>> point
>>>> in
>>>>>> time which starting from we may lost some updates.
>>>>>> This point:
>>>>>>      1) is the last acknowledged by all backups (including possible
>>>> further
>>>>>> demander) update on timeline;
>>>>>>      2) have a specific update counter (aka back-counter) which we
>> going
>>>> to
>>>>>> start iteration from.
>>>>>>
>>>>>> After additional thinking on, I've identified a rule:
>>>>>>
>>>>>> There is two fences:
>>>>>>     1) update counter (UC) - this means that all updates, with less
UC
>>>> than
>>>>>> applied one, was applied on a node, having this UC.
>>>>>>     2) update in scope of TX - all updates are applied one by one
>>>>>> sequentially, this means that the fact of update guaranties the
>> previous
>>>>>> update (statement) was finished on all TX participants.
>>>>>>
>>>>>> Сombining them, we can say the next:
>>>>>>
>>>>>> All updates, that was acknowledged at the time the last update of
tx,
>>>>>> which
>>>>>> updated UC, applied, are guaranteed to be presented on a node having
>>>> such
>>>>>> UC
>>>>>>
>>>>>> We can use this rule to find an iterator start pointer.
>>>>>>
>>>>>> ср, 28 нояб. 2018 г. в 20:26, Павлухин Иван <vololo100@gmail.com>:
>>>>>>
>>>>>>> Guys,
>>>>>>>
>>>>>>> Another one idea. We can introduce additional update counter
which is
>>>>>>> incremented by MVCC transactions right after executing operation
>> (like
>>>>>>> is done for classic transactions). And we can use that counter
for
>>>>>>> searching needed WAL records. Can it did the trick?
>>>>>>>
>>>>>>> P.S. Mentally I am trying to separate facilities providing
>>>>>>> transactions and durability. And it seems to me that those facilities
>>>>>>> are in different dimensions.
>>>>>>> ср, 28 нояб. 2018 г. в 16:26, Павлухин Иван
<vololo100@gmail.com>:
>>>>>>>> Sorry, if it was stated that a SINGLE transaction updates
are
>>>> applied
>>>>>>>> in a same order on all replicas then I have no questions
so far. I
>>>>>>>> thought about reordering updates coming from different transactions.
>>>>>>>>> I have not got why we can assume that reordering is not
possible.
>>>>>> What
>>>>>>>> have I missed?
>>>>>>>> ср, 28 нояб. 2018 г. в 13:26, Павлухин Иван
<vololo100@gmail.com>:
>>>>>>>>> Hi,
>>>>>>>>>
>>>>>>>>> Regarding Vladimir's new idea.
>>>>>>>>>> We assume that transaction can be represented as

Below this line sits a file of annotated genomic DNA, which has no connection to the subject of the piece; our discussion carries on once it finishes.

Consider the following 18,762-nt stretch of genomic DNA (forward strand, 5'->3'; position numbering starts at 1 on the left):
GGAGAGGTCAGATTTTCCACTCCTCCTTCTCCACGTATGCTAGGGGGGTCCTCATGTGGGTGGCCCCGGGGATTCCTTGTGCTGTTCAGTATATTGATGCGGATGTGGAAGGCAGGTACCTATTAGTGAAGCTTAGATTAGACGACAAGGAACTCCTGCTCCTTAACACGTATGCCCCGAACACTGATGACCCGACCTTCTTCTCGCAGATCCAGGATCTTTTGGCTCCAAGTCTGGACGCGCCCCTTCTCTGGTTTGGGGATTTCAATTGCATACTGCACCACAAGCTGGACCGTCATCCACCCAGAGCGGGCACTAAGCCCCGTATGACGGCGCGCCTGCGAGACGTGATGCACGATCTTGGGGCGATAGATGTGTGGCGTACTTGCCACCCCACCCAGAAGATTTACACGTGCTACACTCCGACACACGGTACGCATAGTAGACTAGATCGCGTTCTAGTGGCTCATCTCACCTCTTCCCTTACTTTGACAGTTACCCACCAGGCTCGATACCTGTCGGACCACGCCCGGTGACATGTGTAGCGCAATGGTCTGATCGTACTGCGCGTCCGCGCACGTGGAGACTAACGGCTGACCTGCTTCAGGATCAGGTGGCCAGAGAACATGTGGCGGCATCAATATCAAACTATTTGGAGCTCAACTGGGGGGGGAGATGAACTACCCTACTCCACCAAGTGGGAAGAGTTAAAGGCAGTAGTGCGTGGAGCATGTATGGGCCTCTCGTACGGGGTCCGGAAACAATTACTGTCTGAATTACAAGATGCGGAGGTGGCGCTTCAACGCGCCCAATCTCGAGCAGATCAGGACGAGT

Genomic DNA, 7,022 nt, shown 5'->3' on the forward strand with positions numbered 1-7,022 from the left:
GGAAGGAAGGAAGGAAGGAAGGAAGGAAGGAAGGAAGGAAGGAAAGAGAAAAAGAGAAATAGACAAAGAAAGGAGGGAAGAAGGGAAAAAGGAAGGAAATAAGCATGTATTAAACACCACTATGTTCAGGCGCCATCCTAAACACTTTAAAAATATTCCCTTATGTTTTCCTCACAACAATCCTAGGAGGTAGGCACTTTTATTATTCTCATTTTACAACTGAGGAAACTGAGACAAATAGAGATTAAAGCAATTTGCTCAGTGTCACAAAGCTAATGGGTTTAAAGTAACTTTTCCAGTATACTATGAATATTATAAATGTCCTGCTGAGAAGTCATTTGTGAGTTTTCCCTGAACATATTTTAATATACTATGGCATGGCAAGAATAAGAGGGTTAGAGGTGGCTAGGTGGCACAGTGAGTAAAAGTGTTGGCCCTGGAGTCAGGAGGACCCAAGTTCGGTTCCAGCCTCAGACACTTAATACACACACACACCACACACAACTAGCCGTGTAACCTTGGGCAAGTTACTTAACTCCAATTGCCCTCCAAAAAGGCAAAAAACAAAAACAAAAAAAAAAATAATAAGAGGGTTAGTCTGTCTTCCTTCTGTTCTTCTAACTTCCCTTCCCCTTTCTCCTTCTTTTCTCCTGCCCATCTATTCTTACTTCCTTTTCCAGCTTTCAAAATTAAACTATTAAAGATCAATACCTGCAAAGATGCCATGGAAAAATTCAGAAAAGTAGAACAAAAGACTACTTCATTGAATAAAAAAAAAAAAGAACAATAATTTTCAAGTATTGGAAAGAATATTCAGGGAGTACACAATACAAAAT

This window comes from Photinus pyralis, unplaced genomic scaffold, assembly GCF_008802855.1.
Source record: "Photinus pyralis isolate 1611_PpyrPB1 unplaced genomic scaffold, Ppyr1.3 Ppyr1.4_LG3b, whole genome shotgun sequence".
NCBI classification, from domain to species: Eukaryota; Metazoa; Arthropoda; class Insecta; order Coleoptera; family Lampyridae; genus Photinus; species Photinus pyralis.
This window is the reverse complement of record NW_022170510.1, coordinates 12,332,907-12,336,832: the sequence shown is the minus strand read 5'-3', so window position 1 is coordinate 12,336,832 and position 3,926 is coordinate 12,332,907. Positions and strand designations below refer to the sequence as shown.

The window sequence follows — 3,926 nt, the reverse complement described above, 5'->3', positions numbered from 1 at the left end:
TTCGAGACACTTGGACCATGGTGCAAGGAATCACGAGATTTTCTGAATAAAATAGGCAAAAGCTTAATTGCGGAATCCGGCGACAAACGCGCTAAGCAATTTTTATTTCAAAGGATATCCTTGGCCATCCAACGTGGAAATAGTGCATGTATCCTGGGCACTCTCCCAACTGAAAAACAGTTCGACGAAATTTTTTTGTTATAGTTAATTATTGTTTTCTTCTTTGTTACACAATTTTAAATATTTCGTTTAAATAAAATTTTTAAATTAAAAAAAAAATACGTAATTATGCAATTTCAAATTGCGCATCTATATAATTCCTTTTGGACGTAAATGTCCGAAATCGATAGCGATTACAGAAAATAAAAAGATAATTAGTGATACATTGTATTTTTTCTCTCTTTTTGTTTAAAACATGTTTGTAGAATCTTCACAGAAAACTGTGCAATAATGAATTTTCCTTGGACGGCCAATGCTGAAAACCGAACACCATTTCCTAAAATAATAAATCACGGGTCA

a set of
>>>>>>> independent operations, which are applied in the same order on
both
>>>>>> primary
>>>>>>> and backup nodes.
>>>>>>>>> I have not got why we can assume that reordering is not
possible.
>>>>>> What
>>>>>>>>> have I missed?
>>>>>>>>> вт, 27 нояб. 2018 г. в 14:42, Seliverstov Igor
<
>>>>>> gvvinblade@gmail.com>:
>>>>>>>>>> Vladimir,
>>>>>>>>>>
>>>>>>>>>> I think I got your point,
>>>>>>>>>>
>>>>>>>>>> It should work if we do the next:
>>>>>>>>>> introduce two structures: active list (txs) and candidate
list
>>>>>>> (updCntr ->
>>>>>>>>>> txn pairs)
>>>>>>>>>>
>>>>>>>>>> Track active txs, mapping them to actual update counter
at
>>>> update
>>>>>>> time.
>>>>>>>>>> On each next update put update counter, associated
with previous
>>>>>>> update,
>>>>>>>>>> into a candidates list possibly overwrite existing
value
>>>> (checking
>>>>>>> txn)
>>>>>>>>>> On tx finish remove tx from active list only if appropriate
>>>> update
>>>>>>> counter
>>>>>>>>>> (associated with finished tx) is applied.
>>>>>>>>>> On update counter update set the minimal update counter
from the
>>>>>>> candidates
>>>>>>>>>> list as a back-counter, clear the candidate list
and remove an
>>>>>>> associated
>>>>>>>>>> tx from the active list if present.
>>>>>>>>>> Use back-counter instead of actual update counter
in demand
>>>>>> message.
>>>>>>>>>> вт, 27 нояб. 2018 г. в 12:56, Seliverstov
Igor <
>>>>>> gvvinblade@gmail.com
>>>>>>>> :
>>>>>>>>>>> Ivan,
>>>>>>>>>>>
>>>>>>>>>>> 1) The list is saved on each checkpoint, wholly
(all
>>>>>> transactions
>>>>>>> in
>>>>>>>>>>> active state at checkpoint begin).
>>>>>>>>>>> We need whole the list to get oldest transaction
because after
>>>>>>>>>>> the previous oldest tx finishes, we need to get
the following
>>>>>> one.
>>>>>>>>>>> 2) I guess there is a description of how persistent
storage
>>>>>> works
>>>>>>> and how